Osteocyte mechanosensation and transduction

Research output: Chapter in Book/Report/Conference proceedingChapter

3 Scopus citations


Osteocytes are the major bone cell composing over 90-95% of all adult bone cells. These cells with their long dendritic processes, their connectivity and strategically placed locations within the mineralized bone matrix suggest that they are mechanosensory cells. They are ideally situated to sense mechanical loading to the skeleton and to transmit signals within their osteocyte network and to cells on the bone surface. These cells have been shown to be exquisitely sensitive to mechanical loading in the form of fluid flow shear stress with the early release of small signaling molecules such as nitric oxide, ATP, and prostaglandin. These cells also send later signals in the form of proteins in response to shear stress. As the microenvironment surrounding the osteocyte changes with disease and with age, these changes may influence how this cell senses and responds to mechanical loading. Key observations and concepts surrounding mechanosensation and transduction in this cell type are highlighted and emphasize the need for more information regarding osteocyte function.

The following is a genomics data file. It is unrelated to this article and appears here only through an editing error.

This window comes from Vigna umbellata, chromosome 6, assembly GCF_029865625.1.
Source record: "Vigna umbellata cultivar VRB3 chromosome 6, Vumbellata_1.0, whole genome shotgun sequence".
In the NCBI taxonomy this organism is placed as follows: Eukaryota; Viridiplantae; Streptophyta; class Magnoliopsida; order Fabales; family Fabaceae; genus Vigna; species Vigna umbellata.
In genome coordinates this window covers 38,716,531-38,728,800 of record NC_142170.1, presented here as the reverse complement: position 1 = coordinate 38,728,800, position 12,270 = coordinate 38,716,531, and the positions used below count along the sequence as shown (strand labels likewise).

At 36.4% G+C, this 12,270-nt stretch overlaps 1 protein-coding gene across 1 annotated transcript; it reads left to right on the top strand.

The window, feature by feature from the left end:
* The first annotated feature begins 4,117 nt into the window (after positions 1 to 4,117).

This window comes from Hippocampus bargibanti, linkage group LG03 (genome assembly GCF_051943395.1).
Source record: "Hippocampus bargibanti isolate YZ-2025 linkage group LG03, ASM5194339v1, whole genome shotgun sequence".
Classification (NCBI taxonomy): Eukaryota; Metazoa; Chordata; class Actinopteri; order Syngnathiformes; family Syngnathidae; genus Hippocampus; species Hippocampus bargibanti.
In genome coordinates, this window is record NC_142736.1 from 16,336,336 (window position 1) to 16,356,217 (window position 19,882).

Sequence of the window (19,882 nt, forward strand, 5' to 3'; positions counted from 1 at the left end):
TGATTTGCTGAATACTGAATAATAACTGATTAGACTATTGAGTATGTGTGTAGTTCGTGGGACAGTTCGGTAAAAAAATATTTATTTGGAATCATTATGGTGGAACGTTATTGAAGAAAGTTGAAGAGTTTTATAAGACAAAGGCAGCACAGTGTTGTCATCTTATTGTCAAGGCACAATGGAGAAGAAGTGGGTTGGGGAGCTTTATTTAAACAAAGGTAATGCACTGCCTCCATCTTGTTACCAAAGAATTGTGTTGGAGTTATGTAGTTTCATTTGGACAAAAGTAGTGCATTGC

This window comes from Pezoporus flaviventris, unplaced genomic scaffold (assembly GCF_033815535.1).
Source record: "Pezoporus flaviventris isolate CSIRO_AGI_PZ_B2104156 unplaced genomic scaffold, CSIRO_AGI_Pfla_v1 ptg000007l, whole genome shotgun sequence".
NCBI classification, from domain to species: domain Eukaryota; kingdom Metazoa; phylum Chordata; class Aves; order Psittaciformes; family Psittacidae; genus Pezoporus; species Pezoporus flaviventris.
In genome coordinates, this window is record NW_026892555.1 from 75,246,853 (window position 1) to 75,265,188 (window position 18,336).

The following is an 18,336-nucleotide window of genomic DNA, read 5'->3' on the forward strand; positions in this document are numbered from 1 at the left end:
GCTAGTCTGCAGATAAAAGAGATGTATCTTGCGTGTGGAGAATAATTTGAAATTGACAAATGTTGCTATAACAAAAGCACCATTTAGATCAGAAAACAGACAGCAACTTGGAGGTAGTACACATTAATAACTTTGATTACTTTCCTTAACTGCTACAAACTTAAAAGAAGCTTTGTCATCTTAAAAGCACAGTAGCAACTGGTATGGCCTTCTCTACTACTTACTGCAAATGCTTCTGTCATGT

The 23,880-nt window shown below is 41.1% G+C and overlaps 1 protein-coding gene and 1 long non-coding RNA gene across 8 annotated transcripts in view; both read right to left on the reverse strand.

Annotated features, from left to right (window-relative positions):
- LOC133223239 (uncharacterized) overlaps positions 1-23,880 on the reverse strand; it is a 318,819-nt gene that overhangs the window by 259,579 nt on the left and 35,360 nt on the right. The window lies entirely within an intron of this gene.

Original languageEnglish (US)
Title of host publicationMechanosensing Biology
PublisherSpringer Japan
Number of pages15
ISBN (Electronic)9784431897576
ISBN (Print)9784431897569
StatePublished - Jan 1 2011
Externally publishedYes

ASJC Scopus subject areas

  • Biochemistry, Genetics and Molecular Biology(all)

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    Bonewald, L. F. (2011). Osteocyte mechanosensation and transduction. In Mechanosensing Biology (Vol. 9784431897576, pp. 141-155). Springer Japan. https://doi.org/10.1007/978-4-431-89757-6_10